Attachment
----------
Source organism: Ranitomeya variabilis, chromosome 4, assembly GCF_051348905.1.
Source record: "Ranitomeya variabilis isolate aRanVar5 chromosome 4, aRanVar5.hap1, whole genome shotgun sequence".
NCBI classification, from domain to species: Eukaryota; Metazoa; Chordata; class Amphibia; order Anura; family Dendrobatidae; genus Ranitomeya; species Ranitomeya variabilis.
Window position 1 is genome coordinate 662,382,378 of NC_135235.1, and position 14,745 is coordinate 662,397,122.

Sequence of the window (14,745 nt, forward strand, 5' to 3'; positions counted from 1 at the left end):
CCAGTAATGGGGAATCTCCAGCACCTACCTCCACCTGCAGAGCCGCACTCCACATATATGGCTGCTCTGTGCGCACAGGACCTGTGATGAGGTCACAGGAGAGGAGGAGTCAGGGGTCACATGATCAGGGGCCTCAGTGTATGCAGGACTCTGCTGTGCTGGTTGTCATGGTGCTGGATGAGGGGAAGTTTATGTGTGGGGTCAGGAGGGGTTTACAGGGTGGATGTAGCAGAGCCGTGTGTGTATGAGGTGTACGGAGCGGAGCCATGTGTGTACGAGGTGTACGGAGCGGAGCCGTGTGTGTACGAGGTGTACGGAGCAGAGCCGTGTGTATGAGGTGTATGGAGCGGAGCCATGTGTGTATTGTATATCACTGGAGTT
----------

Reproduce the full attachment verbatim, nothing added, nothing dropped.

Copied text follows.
Source organism: Ranitomeya variabilis, chromosome 4, assembly GCF_051348905.1.
Source record: "Ranitomeya variabilis isolate aRanVar5 chromosome 4, aRanVar5.hap1, whole genome shotgun sequence".
NCBI classification, from domain to species: Eukaryota; Metazoa; Chordata; class Amphibia; order Anura; family Dendrobatidae; genus Ranitomeya; species Ranitomeya variabilis.
Window position 1 is genome coordinate 662,382,378 of NC_135235.1, and position 14,745 is coordinate 662,397,122.

Sequence of the window (14,745 nt, forward strand, 5' to 3'; positions counted from 1 at the left end):
CCAGTAATGGGGAATCTCCAGCACCTACCTCCACCTGCAGAGCCGCACTCCACATATATGGCTGCTCTGTGCGCACAGGACCTGTGATGAGGTCACAGGAGAGGAGGAGTCAGGGGTCACATGATCAGGGGCCTCAGTGTATGCAGGACTCTGCTGTGCTGGTTGTCATGGTGCTGGATGAGGGGAAGTTTATGTGTGGGGTCAGGAGGGGTTTACAGGGTGGATGTAGCAGAGCCGTGTGTGTATGAGGTGTACGGAGCGGAGCCATGTGTGTACGAGGTGTACGGAGCGGAGCCGTGTGTGTACGAGGTGTACGGAGCAGAGCCGTGTGTATGAGGTGTATGGAGCGGAGCCATGTGTGTATTGTATATCACTGGAGTT